verb (used without object), prom·e·nad·ed, prom·e·nad·ing.
verb (used with object), prom·e·nad·ed, prom·e·nad·ing.
Origin of promenade
Examples from the Web for promenade
Contemporary Examples of promenade
At night jineteras stalk the promenade in search of tourists while a trumpet from a bench serenades the proceedings.The Life and Hard Times Of The Family A Cuban Defector Left Behind
December 19, 2014
“You should go and see the promenade in the early morning,” one local (who asked not to be named) urged me.Party on in Pag: The Controversy on Croatia’s Hottest Island
August 25, 2013
The action has since shifted to the Peace Forest/Tayelet (the promenade that dramatically overlooks East Jerusalem).Violence is the New Normal in Abu Tor
Rabbi Daniel Landes
July 24, 2013
The highlight for many of us in Southern Jerusalem will be the post-Kol Nidre Emek Refaim promenade.Celebrating An Open Jerusalem
September 25, 2012
A few moments to preen and promenade for the cameras following months of planning and fitting, hours of hair and makeup.America's First Modern Celebrity
Laura Skandera Trombley
March 20, 2010
Historical Examples of promenade
Just such a promenade, with a sleepy band, just such a casino, just such a routine.In the Heart of Vosges
Father Fourcade and the doctor slowly resumed their promenade.The Three Cities Trilogy, Complete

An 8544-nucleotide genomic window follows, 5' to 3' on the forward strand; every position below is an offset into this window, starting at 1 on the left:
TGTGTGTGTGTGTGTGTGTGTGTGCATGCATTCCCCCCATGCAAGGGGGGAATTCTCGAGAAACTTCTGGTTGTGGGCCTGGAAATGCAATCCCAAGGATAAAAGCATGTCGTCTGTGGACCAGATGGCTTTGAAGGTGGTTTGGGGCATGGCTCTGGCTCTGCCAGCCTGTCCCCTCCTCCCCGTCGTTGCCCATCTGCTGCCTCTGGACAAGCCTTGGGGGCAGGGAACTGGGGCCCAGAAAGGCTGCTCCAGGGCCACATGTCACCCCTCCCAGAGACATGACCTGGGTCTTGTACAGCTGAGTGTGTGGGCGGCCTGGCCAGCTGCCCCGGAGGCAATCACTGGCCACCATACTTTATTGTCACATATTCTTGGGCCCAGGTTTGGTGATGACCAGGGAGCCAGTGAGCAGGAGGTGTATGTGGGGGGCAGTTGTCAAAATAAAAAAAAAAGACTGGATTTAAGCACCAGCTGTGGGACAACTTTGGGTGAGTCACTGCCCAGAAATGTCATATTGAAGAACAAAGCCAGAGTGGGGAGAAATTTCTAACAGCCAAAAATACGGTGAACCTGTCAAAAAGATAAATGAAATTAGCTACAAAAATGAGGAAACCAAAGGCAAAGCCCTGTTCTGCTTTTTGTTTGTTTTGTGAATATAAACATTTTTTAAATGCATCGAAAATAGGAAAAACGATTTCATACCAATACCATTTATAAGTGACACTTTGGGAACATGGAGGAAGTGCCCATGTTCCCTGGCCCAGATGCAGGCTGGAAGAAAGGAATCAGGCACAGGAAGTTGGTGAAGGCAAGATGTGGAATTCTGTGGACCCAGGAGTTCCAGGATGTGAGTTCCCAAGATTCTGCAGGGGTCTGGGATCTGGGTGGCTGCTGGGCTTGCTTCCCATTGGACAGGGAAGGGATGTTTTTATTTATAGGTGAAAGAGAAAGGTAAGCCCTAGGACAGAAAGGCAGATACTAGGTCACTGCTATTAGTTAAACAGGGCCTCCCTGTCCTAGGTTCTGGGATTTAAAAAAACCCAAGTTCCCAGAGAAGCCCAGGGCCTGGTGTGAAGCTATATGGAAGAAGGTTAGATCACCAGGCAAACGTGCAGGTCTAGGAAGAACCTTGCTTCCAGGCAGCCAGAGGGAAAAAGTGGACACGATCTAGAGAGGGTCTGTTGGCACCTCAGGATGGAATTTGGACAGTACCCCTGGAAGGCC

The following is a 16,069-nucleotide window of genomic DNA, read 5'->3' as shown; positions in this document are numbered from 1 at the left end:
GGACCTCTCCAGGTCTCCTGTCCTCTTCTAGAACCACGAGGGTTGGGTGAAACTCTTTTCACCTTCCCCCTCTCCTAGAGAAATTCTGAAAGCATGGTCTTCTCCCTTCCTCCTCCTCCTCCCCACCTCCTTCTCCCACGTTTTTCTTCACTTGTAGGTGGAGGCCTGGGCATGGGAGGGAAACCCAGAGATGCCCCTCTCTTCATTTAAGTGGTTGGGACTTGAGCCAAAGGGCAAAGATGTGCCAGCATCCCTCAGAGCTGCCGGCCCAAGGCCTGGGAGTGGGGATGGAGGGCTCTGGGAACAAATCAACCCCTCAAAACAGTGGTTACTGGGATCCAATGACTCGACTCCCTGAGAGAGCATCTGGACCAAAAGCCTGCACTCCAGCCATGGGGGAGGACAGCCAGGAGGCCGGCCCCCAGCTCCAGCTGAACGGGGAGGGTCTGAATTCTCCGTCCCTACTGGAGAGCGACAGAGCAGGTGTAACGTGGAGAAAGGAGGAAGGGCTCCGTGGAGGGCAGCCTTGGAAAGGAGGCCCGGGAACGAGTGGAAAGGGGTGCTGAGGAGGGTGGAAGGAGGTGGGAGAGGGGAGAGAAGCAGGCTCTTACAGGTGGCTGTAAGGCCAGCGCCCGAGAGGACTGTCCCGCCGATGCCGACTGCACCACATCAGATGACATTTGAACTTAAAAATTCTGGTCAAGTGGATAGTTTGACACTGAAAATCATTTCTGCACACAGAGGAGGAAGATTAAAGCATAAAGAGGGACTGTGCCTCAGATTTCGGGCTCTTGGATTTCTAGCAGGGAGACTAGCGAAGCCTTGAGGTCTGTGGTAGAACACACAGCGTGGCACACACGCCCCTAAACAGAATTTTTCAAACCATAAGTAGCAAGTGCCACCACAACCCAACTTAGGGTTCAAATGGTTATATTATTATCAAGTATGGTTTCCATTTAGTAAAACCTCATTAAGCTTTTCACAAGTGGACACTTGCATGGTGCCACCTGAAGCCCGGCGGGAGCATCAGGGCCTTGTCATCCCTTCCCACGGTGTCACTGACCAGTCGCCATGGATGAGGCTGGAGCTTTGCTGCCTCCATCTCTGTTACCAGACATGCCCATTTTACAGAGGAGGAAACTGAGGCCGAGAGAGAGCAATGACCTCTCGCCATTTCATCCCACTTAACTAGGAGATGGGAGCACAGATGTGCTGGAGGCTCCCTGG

They found seats on the veranda, looking out upon the promenade.
They took leave of the ladies and turned towards the promenade.
They walked to the promenade and dropped her at Cavendish House.Jan and Her Job
L. Allen Harker
Word Origin for promenade
1560s, "leisurely walk," from Middle French promenade (16c.), from se promener "go for a walk," from Late Latin prominare "to drive (animals) onward," from pro- "forth" (see pro-) + minare "to drive (animals) with shouts," from minari "to threaten" (see menace (n.)).
Meaning "place for walking" is 1640s; specifically "walkway by the sea" late 18c.; British sense of "music hall favored by 'loose women and the simpletons who run after them'" is attested from 1863. Sense of "dance given by a school" is from 1887.
"to make a promenade," 1580s, from promenade (n.). Related: Promenaded; promenading.